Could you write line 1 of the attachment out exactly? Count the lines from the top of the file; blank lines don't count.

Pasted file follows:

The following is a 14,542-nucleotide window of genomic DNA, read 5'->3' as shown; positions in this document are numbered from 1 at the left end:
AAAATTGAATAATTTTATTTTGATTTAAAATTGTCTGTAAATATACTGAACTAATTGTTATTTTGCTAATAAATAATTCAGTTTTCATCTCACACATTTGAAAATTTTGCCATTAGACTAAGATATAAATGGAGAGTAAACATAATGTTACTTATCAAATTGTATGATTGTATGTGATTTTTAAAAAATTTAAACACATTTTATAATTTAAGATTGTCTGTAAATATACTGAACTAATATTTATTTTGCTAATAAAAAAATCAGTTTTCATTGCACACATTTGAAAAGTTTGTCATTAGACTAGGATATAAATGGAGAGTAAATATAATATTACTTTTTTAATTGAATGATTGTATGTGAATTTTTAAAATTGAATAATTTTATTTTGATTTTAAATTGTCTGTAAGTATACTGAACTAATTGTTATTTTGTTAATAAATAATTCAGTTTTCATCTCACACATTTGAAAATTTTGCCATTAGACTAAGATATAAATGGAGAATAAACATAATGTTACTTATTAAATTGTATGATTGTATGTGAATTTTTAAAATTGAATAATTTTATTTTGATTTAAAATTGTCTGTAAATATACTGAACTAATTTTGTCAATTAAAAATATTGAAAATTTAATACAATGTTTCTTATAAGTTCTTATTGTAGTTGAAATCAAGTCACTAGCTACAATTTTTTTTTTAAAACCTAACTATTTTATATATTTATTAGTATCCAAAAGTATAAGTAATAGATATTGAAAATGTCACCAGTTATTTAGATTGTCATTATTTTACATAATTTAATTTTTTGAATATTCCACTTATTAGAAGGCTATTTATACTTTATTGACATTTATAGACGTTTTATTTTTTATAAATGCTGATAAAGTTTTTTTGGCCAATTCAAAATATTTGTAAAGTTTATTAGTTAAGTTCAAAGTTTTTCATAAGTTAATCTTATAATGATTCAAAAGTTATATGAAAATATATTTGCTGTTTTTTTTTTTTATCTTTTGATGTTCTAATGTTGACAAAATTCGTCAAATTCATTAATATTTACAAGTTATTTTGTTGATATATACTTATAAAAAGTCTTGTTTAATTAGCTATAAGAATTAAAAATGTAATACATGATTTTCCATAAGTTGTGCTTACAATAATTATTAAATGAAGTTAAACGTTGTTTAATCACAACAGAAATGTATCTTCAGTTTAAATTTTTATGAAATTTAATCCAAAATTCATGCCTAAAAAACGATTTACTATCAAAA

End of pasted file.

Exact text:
The following is a 14,542-nucleotide window of genomic DNA, read 5'->3' as shown; positions in this document are numbered from 1 at the left end: